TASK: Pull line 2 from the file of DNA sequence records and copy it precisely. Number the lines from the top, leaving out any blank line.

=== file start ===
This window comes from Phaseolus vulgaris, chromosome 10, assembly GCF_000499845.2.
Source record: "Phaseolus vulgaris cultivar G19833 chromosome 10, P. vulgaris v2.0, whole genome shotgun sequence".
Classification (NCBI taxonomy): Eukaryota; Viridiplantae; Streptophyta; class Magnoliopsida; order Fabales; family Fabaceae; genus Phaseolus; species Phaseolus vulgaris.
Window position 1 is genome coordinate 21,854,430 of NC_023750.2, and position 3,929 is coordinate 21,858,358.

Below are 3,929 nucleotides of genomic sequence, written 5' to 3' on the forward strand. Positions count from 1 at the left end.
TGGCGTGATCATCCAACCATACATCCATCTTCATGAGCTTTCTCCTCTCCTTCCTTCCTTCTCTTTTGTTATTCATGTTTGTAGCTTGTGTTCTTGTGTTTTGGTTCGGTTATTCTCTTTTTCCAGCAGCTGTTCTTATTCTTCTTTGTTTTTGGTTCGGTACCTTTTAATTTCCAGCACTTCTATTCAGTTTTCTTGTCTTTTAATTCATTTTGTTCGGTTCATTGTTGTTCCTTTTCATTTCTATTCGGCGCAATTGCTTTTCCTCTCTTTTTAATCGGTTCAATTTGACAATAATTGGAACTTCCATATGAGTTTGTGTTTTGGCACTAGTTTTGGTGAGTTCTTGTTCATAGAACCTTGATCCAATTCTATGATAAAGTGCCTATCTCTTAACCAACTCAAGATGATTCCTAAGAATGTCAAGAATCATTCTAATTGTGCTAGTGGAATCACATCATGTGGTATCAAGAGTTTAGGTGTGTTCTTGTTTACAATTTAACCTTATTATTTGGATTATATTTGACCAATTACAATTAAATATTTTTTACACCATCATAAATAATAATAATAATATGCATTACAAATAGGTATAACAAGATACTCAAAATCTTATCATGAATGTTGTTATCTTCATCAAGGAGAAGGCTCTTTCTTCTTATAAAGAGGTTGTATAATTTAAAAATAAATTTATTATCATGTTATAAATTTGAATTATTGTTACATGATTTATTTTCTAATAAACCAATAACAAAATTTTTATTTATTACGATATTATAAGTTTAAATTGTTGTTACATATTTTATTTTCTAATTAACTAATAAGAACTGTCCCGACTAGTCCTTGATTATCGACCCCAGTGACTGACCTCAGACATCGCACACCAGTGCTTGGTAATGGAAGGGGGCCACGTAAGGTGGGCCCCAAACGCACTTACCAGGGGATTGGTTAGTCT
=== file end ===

Source record: "Phaseolus vulgaris cultivar G19833 chromosome 10, P. vulgaris v2.0, whole genome shotgun sequence".